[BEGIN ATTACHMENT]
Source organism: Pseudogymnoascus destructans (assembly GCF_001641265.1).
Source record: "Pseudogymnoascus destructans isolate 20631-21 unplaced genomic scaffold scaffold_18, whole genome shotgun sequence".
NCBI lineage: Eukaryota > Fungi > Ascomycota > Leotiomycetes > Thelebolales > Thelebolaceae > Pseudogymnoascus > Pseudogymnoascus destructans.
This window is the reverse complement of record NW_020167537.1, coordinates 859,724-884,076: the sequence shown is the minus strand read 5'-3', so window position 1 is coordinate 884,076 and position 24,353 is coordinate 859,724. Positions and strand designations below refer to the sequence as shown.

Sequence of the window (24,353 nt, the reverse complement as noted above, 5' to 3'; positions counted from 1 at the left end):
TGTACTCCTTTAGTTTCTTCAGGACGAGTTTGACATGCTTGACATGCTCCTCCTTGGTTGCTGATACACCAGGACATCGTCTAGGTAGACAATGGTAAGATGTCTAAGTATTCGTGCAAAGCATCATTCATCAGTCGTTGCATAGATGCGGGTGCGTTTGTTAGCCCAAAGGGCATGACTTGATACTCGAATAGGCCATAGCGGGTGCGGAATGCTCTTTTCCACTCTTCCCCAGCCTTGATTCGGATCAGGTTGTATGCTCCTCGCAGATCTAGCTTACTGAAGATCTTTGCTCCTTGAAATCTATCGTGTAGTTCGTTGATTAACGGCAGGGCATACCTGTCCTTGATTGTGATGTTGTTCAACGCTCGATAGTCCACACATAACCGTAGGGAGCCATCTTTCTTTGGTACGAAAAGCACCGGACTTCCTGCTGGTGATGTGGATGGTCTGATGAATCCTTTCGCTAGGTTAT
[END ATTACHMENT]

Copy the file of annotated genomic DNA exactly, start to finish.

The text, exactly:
Source organism: Pseudogymnoascus destructans (assembly GCF_001641265.1).
Source record: "Pseudogymnoascus destructans isolate 20631-21 unplaced genomic scaffold scaffold_18, whole genome shotgun sequence".
NCBI lineage: Eukaryota > Fungi > Ascomycota > Leotiomycetes > Thelebolales > Thelebolaceae > Pseudogymnoascus > Pseudogymnoascus destructans.
This window is the reverse complement of record NW_020167537.1, coordinates 859,724-884,076: the sequence shown is the minus strand read 5'-3', so window position 1 is coordinate 884,076 and position 24,353 is coordinate 859,724. Positions and strand designations below refer to the sequence as shown.

Sequence of the window (24,353 nt, the reverse complement as noted above, 5' to 3'; positions counted from 1 at the left end):
TGTACTCCTTTAGTTTCTTCAGGACGAGTTTGACATGCTTGACATGCTCCTCCTTGGTTGCTGATACACCAGGACATCGTCTAGGTAGACAATGGTAAGATGTCTAAGTATTCGTGCAAAGCATCATTCATCAGTCGTTGCATAGATGCGGGTGCGTTTGTTAGCCCAAAGGGCATGACTTGATACTCGAATAGGCCATAGCGGGTGCGGAATGCTCTTTTCCACTCTTCCCCAGCCTTGATTCGGATCAGGTTGTATGCTCCTCGCAGATCTAGCTTACTGAAGATCTTTGCTCCTTGAAATCTATCGTGTAGTTCGTTGATTAACGGCAGGGCATACCTGTCCTTGATTGTGATGTTGTTCAACGCTCGATAGTCCACACATAACCGTAGGGAGCCATCTTTCTTTGGTACGAAAAGCACCGGACTTCCTGCTGGTGATGTGGATGGTCTGATGAATCCTTTCGCTAGGTTAT